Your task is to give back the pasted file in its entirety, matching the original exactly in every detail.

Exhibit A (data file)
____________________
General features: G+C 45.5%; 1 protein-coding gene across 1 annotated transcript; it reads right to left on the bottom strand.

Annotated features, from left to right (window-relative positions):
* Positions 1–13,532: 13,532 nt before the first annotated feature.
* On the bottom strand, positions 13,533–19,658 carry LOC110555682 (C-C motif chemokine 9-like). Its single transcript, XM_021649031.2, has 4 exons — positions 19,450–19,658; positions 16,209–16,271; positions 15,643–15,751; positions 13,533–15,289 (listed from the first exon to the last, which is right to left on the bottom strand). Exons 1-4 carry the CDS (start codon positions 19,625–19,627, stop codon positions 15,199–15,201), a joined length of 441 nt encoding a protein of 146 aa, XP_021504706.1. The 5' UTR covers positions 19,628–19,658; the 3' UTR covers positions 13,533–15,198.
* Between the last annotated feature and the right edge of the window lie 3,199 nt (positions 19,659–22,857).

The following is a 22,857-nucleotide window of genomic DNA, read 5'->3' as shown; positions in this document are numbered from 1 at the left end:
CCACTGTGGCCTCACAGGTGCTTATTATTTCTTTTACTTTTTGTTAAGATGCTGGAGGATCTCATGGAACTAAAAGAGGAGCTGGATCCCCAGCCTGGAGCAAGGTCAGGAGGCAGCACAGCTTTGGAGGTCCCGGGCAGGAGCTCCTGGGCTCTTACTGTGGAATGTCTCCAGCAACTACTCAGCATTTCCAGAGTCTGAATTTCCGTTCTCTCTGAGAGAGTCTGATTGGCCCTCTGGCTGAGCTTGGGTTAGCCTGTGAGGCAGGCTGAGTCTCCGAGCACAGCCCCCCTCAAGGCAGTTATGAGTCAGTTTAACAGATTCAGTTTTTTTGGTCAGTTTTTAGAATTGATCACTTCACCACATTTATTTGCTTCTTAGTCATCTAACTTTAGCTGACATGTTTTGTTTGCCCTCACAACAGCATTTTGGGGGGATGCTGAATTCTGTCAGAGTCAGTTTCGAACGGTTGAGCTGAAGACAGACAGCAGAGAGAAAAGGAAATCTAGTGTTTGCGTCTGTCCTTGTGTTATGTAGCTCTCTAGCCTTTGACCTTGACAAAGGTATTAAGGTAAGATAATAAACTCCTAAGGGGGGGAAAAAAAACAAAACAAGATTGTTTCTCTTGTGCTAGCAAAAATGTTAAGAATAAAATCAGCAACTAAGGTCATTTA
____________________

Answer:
General features: G+C 45.5%; 1 protein-coding gene across 1 annotated transcript; it reads right to left on the bottom strand.

Annotated features, from left to right (window-relative positions):
* Positions 1–13,532: 13,532 nt before the first annotated feature.
* On the bottom strand, positions 13,533–19,658 carry LOC110555682 (C-C motif chemokine 9-like). Its single transcript, XM_021649031.2, has 4 exons — positions 19,450–19,658; positions 16,209–16,271; positions 15,643–15,751; positions 13,533–15,289 (listed from the first exon to the last, which is right to left on the bottom strand). Exons 1-4 carry the CDS (start codon positions 19,625–19,627, stop codon positions 15,199–15,201), a joined length of 441 nt encoding a protein of 146 aa, XP_021504706.1. The 5' UTR covers positions 19,628–19,658; the 3' UTR covers positions 13,533–15,198.
* Between the last annotated feature and the right edge of the window lie 3,199 nt (positions 19,659–22,857).

The following is a 22,857-nucleotide window of genomic DNA, read 5'->3' as shown; positions in this document are numbered from 1 at the left end:
CCACTGTGGCCTCACAGGTGCTTATTATTTCTTTTACTTTTTGTTAAGATGCTGGAGGATCTCATGGAACTAAAAGAGGAGCTGGATCCCCAGCCTGGAGCAAGGTCAGGAGGCAGCACAGCTTTGGAGGTCCCGGGCAGGAGCTCCTGGGCTCTTACTGTGGAATGTCTCCAGCAACTACTCAGCATTTCCAGAGTCTGAATTTCCGTTCTCTCTGAGAGAGTCTGATTGGCCCTCTGGCTGAGCTTGGGTTAGCCTGTGAGGCAGGCTGAGTCTCCGAGCACAGCCCCCCTCAAGGCAGTTATGAGTCAGTTTAACAGATTCAGTTTTTTTGGTCAGTTTTTAGAATTGATCACTTCACCACATTTATTTGCTTCTTAGTCATCTAACTTTAGCTGACATGTTTTGTTTGCCCTCACAACAGCATTTTGGGGGGATGCTGAATTCTGTCAGAGTCAGTTTCGAACGGTTGAGCTGAAGACAGACAGCAGAGAGAAAAGGAAATCTAGTGTTTGCGTCTGTCCTTGTGTTATGTAGCTCTCTAGCCTTTGACCTTGACAAAGGTATTAAGGTAAGATAATAAACTCCTAAGGGGGGGAAAAAAAACAAAACAAGATTGTTTCTCTTGTGCTAGCAAAAATGTTAAGAATAAAATCAGCAACTAAGGTCATTTA